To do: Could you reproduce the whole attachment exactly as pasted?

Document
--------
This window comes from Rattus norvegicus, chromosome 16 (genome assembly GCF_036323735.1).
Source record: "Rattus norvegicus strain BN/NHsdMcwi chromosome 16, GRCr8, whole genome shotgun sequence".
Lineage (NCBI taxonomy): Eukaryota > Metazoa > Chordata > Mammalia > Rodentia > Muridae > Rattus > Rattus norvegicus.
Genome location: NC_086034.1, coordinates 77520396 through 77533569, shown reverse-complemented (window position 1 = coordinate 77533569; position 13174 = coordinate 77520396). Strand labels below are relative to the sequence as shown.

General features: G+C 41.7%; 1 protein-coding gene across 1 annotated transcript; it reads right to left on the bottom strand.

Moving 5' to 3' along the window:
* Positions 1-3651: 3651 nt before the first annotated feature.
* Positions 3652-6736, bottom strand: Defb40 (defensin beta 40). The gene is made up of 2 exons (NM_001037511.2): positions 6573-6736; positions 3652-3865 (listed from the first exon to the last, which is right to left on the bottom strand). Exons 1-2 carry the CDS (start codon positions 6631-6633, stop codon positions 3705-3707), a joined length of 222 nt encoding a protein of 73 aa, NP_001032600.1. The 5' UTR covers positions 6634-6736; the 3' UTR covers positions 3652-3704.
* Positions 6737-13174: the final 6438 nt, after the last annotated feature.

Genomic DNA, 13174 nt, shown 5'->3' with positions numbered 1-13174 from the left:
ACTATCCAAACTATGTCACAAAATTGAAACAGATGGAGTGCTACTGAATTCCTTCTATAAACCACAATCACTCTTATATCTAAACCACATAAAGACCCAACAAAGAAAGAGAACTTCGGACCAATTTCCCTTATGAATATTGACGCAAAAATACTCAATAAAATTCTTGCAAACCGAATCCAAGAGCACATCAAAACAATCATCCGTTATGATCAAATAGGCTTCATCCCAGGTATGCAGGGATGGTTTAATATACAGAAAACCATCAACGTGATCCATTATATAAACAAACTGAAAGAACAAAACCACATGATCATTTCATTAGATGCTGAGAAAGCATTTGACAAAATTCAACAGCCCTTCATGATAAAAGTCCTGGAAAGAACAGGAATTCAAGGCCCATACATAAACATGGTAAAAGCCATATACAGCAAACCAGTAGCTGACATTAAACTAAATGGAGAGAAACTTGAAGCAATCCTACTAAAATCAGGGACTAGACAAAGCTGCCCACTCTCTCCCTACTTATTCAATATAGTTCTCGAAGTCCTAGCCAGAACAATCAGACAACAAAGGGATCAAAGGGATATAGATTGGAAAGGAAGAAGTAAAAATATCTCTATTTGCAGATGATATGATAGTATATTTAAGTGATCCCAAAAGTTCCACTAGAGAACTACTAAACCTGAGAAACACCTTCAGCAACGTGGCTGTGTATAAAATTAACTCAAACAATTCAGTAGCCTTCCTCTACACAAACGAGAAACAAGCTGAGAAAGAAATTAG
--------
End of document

This window comes from Rattus norvegicus, chromosome 16 (genome assembly GCF_036323735.1).
Source record: "Rattus norvegicus strain BN/NHsdMcwi chromosome 16, GRCr8, whole genome shotgun sequence".
Lineage (NCBI taxonomy): Eukaryota > Metazoa > Chordata > Mammalia > Rodentia > Muridae > Rattus > Rattus norvegicus.
Genome location: NC_086034.1, coordinates 77520396 through 77533569, shown reverse-complemented (window position 1 = coordinate 77533569; position 13174 = coordinate 77520396). Strand labels below are relative to the sequence as shown.

General features: G+C 41.7%; 1 protein-coding gene across 1 annotated transcript; it reads right to left on the bottom strand.

Moving 5' to 3' along the window:
* Positions 1-3651: 3651 nt before the first annotated feature.
* Positions 3652-6736, bottom strand: Defb40 (defensin beta 40). The gene is made up of 2 exons (NM_001037511.2): positions 6573-6736; positions 3652-3865 (listed from the first exon to the last, which is right to left on the bottom strand). Exons 1-2 carry the CDS (start codon positions 6631-6633, stop codon positions 3705-3707), a joined length of 222 nt encoding a protein of 73 aa, NP_001032600.1. The 5' UTR covers positions 6634-6736; the 3' UTR covers positions 3652-3704.
* Positions 6737-13174: the final 6438 nt, after the last annotated feature.

Genomic DNA, 13174 nt, shown 5'->3' with positions numbered 1-13174 from the left:
ACTATCCAAACTATGTCACAAAATTGAAACAGATGGAGTGCTACTGAATTCCTTCTATAAACCACAATCACTCTTATATCTAAACCACATAAAGACCCAACAAAGAAAGAGAACTTCGGACCAATTTCCCTTATGAATATTGACGCAAAAATACTCAATAAAATTCTTGCAAACCGAATCCAAGAGCACATCAAAACAATCATCCGTTATGATCAAATAGGCTTCATCCCAGGTATGCAGGGATGGTTTAATATACAGAAAACCATCAACGTGATCCATTATATAAACAAACTGAAAGAACAAAACCACATGATCATTTCATTAGATGCTGAGAAAGCATTTGACAAAATTCAACAGCCCTTCATGATAAAAGTCCTGGAAAGAACAGGAATTCAAGGCCCATACATAAACATGGTAAAAGCCATATACAGCAAACCAGTAGCTGACATTAAACTAAATGGAGAGAAACTTGAAGCAATCCTACTAAAATCAGGGACTAGACAAAGCTGCCCACTCTCTCCCTACTTATTCAATATAGTTCTCGAAGTCCTAGCCAGAACAATCAGACAACAAAGGGATCAAAGGGATATAGATTGGAAAGGAAGAAGTAAAAATATCTCTATTTGCAGATGATATGATAGTATATTTAAGTGATCCCAAAAGTTCCACTAGAGAACTACTAAACCTGAGAAACACCTTCAGCAACGTGGCTGTGTATAAAATTAACTCAAACAATTCAGTAGCCTTCCTCTACACAAACGAGAAACAAGCTGAGAAAGAAATTAG